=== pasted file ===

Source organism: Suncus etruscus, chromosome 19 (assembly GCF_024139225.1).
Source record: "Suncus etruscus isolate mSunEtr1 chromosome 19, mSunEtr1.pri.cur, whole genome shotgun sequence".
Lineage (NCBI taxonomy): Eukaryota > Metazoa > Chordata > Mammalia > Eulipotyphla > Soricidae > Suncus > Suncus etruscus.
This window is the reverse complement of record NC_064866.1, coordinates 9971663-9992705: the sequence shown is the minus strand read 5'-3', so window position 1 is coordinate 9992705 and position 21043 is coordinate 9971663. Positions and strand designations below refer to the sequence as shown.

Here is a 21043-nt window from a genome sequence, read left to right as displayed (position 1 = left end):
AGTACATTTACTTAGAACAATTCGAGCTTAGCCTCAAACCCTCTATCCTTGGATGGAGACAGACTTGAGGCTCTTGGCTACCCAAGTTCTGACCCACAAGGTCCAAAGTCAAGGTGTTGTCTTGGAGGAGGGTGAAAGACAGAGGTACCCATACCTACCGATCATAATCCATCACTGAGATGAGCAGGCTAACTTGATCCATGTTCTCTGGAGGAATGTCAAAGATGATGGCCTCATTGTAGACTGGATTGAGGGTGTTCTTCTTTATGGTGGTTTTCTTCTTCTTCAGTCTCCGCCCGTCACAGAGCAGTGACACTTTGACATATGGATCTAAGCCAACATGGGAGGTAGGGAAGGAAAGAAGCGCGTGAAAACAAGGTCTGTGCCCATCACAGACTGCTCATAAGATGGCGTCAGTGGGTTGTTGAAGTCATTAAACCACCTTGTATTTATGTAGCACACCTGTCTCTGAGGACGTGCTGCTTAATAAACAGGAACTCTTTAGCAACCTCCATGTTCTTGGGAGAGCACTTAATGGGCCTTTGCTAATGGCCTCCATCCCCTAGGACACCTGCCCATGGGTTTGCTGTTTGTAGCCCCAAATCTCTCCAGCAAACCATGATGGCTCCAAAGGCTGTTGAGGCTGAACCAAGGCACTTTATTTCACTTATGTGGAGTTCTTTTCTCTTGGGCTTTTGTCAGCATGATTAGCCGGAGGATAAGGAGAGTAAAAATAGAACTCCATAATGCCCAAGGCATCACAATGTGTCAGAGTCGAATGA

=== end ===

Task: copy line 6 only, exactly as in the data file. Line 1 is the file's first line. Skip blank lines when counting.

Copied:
AGTACATTTACTTAGAACAATTCGAGCTTAGCCTCAAACCCTCTATCCTTGGATGGAGACAGACTTGAGGCTCTTGGCTACCCAAGTTCTGACCCACAAGGTCCAAAGTCAAGGTGTTGTCTTGGAGGAGGGTGAAAGACAGAGGTACCCATACCTACCGATCATAATCCATCACTGAGATGAGCAGGCTAACTTGATCCATGTTCTCTGGAGGAATGTCAAAGATGATGGCCTCATTGTAGACTGGATTGAGGGTGTTCTTCTTTATGGTGGTTTTCTTCTTCTTCAGTCTCCGCCCGTCACAGAGCAGTGACACTTTGACATATGGATCTAAGCCAACATGGGAGGTAGGGAAGGAAAGAAGCGCGTGAAAACAAGGTCTGTGCCCATCACAGACTGCTCATAAGATGGCGTCAGTGGGTTGTTGAAGTCATTAAACCACCTTGTATTTATGTAGCACACCTGTCTCTGAGGACGTGCTGCTTAATAAACAGGAACTCTTTAGCAACCTCCATGTTCTTGGGAGAGCACTTAATGGGCCTTTGCTAATGGCCTCCATCCCCTAGGACACCTGCCCATGGGTTTGCTGTTTGTAGCCCCAAATCTCTCCAGCAAACCATGATGGCTCCAAAGGCTGTTGAGGCTGAACCAAGGCACTTTATTTCACTTATGTGGAGTTCTTTTCTCTTGGGCTTTTGTCAGCATGATTAGCCGGAGGATAAGGAGAGTAAAAATAGAACTCCATAATGCCCAAGGCATCACAATGTGTCAGAGTCGAATGA